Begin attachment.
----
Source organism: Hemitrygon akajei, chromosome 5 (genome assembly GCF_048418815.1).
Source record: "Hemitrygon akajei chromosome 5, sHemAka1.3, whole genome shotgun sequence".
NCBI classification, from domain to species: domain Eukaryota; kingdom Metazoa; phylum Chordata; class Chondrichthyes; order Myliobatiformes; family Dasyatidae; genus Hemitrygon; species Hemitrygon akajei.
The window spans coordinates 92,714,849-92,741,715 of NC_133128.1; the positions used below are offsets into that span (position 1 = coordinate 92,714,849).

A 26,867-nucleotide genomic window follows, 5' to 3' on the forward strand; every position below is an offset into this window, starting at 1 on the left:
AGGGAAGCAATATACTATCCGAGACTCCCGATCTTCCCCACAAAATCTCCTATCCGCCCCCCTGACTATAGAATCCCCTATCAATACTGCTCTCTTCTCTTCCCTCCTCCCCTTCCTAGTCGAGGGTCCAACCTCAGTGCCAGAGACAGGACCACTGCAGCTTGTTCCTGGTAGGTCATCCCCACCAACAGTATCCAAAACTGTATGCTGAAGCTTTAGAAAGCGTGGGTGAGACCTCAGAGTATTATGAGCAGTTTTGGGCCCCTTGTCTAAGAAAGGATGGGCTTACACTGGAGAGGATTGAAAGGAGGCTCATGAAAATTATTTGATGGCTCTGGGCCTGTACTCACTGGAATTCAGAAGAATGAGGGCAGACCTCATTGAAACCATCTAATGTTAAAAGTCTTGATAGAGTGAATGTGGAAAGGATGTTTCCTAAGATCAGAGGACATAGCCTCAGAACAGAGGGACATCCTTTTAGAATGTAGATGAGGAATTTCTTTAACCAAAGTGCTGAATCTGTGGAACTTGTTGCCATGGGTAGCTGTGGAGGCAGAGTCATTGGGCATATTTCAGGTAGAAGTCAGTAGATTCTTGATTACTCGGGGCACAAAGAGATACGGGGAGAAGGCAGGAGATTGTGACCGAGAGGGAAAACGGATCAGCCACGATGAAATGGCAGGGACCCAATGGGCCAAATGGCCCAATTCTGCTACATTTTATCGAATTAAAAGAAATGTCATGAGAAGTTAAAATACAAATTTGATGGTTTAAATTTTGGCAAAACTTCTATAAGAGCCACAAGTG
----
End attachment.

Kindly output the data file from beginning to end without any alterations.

Source organism: Hemitrygon akajei, chromosome 5 (genome assembly GCF_048418815.1).
Source record: "Hemitrygon akajei chromosome 5, sHemAka1.3, whole genome shotgun sequence".
NCBI classification, from domain to species: domain Eukaryota; kingdom Metazoa; phylum Chordata; class Chondrichthyes; order Myliobatiformes; family Dasyatidae; genus Hemitrygon; species Hemitrygon akajei.
The window spans coordinates 92,714,849-92,741,715 of NC_133128.1; the positions used below are offsets into that span (position 1 = coordinate 92,714,849).

A 26,867-nucleotide genomic window follows, 5' to 3' on the forward strand; every position below is an offset into this window, starting at 1 on the left:
AGGGAAGCAATATACTATCCGAGACTCCCGATCTTCCCCACAAAATCTCCTATCCGCCCCCCTGACTATAGAATCCCCTATCAATACTGCTCTCTTCTCTTCCCTCCTCCCCTTCCTAGTCGAGGGTCCAACCTCAGTGCCAGAGACAGGACCACTGCAGCTTGTTCCTGGTAGGTCATCCCCACCAACAGTATCCAAAACTGTATGCTGAAGCTTTAGAAAGCGTGGGTGAGACCTCAGAGTATTATGAGCAGTTTTGGGCCCCTTGTCTAAGAAAGGATGGGCTTACACTGGAGAGGATTGAAAGGAGGCTCATGAAAATTATTTGATGGCTCTGGGCCTGTACTCACTGGAATTCAGAAGAATGAGGGCAGACCTCATTGAAACCATCTAATGTTAAAAGTCTTGATAGAGTGAATGTGGAAAGGATGTTTCCTAAGATCAGAGGACATAGCCTCAGAACAGAGGGACATCCTTTTAGAATGTAGATGAGGAATTTCTTTAACCAAAGTGCTGAATCTGTGGAACTTGTTGCCATGGGTAGCTGTGGAGGCAGAGTCATTGGGCATATTTCAGGTAGAAGTCAGTAGATTCTTGATTACTCGGGGCACAAAGAGATACGGGGAGAAGGCAGGAGATTGTGACCGAGAGGGAAAACGGATCAGCCACGATGAAATGGCAGGGACCCAATGGGCCAAATGGCCCAATTCTGCTACATTTTATCGAATTAAAAGAAATGTCATGAGAAGTTAAAATACAAATTTGATGGTTTAAATTTTGGCAAAACTTCTATAAGAGCCACAAGTG